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dc.contributor.advisorStien, Audun
dc.contributor.authorBonde, Bror Mathias
dc.description.abstractAbstract The spawning population of invasive Pacific pink salmon (Oncorhynchus gorbuscha) has only continued to increase in the river systems on the Varanger peninsula in Norway, causing concerns across institutional boundaries and management communities. So far, the Norwegian research efforts on Pacific pink salmon have been centred on consequential effects in marine- and freshwater ecosystems, while terrestrial ecosystems have received less attention from both the scientific- and management community. The trophic linkage of riverine- and terrestrial ecosystems is likely to be the key determinant of transfers of marine-derived resources through Pacific pink salmon. This thesis shed light on how marine-derived resources became available to the wider scavenger community through white-tailed eagles (Haliaeetus albicilla). Data materials were collected at Skallelv on the Varanger peninsula in Norway from July 1st to September 5th in 2021 and 2022. I find that the relative abundance of white-tailed eagles was indeed much higher when Pacific pink salmon spawned in Skallelv in 2021 than in 2022, when no spawning occurred. The spatiotemporal synchrony of white-tailed eagles and Pacific pink salmon was observed at several scales, suggesting an aggregational response on part of the highly mobile white-tailed eagle. The aggregation of white-tailed eagles corresponded to the time that an increasing number of Pacific pink salmon had entered the post-spawning stage. This study has identified the white-tailed eagle as a key driver in the cross-boundary transfer of marine-derived resources from invasive Pacific pink salmon spawning in river systems on the Varanger peninsula in Norway. The white-tailed eagle temporary extended the food supply for the wider community of scavenger, also after post-spawners were naturally contributing to the carcass pool as most were submerged and remained unavailable to terrestrial scavengers. A main aspect of my observations is the suggested importance of white-tailed eagle. This is presented in a model for the cross-boundary transfers of marine-derived energy, nutrients, and organic matter from the Pacific pink salmon that spawns in our northern river systems. Keywords: Terrestrial, riparian, riverine, trophic linkages, cross-ecosystem boundary transfers, carcass-derived resources, scavenger community, Varanger, Norway, white-tailed eagle, Pacific pink salmon.en_US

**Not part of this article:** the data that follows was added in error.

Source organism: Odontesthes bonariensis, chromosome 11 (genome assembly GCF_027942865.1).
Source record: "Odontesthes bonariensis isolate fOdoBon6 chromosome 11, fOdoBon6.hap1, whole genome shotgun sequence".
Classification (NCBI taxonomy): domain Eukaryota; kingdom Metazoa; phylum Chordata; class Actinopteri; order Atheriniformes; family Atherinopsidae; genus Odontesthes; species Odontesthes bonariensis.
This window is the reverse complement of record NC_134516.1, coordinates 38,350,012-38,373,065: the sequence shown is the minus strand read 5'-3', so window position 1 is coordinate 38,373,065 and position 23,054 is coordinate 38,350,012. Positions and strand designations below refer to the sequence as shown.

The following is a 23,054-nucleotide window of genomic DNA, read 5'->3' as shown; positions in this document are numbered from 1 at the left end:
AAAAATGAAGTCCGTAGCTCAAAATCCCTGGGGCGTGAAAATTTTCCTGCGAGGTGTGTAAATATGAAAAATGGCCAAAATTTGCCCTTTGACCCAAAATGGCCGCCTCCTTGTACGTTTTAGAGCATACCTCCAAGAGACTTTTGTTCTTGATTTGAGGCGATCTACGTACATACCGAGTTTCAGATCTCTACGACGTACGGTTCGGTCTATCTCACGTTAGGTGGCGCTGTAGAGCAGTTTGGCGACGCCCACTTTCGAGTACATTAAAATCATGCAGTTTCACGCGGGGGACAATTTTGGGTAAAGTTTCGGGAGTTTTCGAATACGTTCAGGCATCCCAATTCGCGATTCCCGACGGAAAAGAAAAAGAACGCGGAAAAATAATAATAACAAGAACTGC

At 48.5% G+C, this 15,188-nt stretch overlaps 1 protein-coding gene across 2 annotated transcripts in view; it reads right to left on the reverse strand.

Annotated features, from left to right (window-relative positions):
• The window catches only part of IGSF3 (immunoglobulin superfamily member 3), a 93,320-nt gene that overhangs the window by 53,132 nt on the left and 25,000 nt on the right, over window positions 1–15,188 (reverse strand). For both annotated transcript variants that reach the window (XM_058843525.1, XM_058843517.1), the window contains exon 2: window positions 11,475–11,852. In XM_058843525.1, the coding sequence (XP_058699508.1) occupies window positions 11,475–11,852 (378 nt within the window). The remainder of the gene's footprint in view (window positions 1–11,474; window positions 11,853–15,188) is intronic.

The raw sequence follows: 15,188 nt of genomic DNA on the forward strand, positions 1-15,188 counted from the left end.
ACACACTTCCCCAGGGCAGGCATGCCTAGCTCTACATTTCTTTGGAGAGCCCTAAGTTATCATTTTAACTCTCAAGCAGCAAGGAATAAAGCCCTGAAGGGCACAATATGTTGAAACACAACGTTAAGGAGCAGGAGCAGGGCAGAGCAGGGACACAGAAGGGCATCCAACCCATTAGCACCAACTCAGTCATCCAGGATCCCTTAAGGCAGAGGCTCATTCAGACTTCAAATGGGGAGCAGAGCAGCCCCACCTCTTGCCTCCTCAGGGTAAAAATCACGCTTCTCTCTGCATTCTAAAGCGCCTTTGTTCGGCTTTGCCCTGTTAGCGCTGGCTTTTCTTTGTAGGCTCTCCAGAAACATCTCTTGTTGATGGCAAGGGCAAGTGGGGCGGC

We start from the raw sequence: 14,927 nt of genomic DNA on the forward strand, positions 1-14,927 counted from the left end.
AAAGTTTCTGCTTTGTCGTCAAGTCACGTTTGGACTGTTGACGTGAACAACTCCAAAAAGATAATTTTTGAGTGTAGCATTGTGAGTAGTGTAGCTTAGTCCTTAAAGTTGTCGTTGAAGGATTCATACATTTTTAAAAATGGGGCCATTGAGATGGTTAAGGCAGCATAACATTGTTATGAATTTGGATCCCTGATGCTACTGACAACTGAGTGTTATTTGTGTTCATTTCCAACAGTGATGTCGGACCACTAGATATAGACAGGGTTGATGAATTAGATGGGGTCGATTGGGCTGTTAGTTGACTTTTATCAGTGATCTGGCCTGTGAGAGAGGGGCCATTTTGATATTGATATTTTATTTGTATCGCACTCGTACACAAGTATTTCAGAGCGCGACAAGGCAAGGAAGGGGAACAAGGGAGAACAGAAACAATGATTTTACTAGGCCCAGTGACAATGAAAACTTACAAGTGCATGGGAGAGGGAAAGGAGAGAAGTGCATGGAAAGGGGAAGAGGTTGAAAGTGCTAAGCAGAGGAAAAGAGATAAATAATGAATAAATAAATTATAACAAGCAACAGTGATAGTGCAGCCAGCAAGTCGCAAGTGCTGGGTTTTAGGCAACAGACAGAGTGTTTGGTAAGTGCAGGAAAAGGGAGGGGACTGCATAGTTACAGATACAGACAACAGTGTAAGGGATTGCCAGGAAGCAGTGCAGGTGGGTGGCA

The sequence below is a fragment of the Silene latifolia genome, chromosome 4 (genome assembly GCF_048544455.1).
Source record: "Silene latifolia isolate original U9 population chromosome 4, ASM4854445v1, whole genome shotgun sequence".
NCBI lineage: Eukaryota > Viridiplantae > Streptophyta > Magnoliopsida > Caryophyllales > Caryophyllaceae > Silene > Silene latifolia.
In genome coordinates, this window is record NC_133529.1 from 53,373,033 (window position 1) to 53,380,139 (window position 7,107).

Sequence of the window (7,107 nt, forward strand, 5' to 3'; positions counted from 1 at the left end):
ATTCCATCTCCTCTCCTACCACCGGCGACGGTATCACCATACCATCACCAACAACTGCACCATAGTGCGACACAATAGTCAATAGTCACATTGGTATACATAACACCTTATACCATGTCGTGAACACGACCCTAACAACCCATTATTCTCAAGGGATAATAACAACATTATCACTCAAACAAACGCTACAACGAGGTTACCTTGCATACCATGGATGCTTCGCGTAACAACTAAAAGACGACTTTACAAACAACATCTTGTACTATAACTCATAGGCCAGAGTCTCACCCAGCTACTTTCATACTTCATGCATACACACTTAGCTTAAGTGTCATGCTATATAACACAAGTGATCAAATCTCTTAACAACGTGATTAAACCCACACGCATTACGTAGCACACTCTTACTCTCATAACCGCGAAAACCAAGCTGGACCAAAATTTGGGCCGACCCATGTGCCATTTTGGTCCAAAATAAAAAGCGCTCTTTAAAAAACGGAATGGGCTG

dc.publisherUiT Norges arktiske universitetno
dc.publisherUiT The Arctic University of Norwayen
dc.rights.holderCopyright 2023 The Author(s)
dc.rightsAttribution-NonCommercial-ShareAlike 4.0 International (CC BY-NC-SA 4.0)en_US
dc.subjectNorthern Populations and Ecosystemsen_US
dc.titleAggregative response in white-tailed eagles- an initial study of the terrestrial implications of invasive Pacific pink salmons (Oncorhynchus gorbuscha) in northern Norway.en_US
dc.typeMaster thesisen

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Attribution-NonCommercial-ShareAlike 4.0 International (CC BY-NC-SA 4.0)
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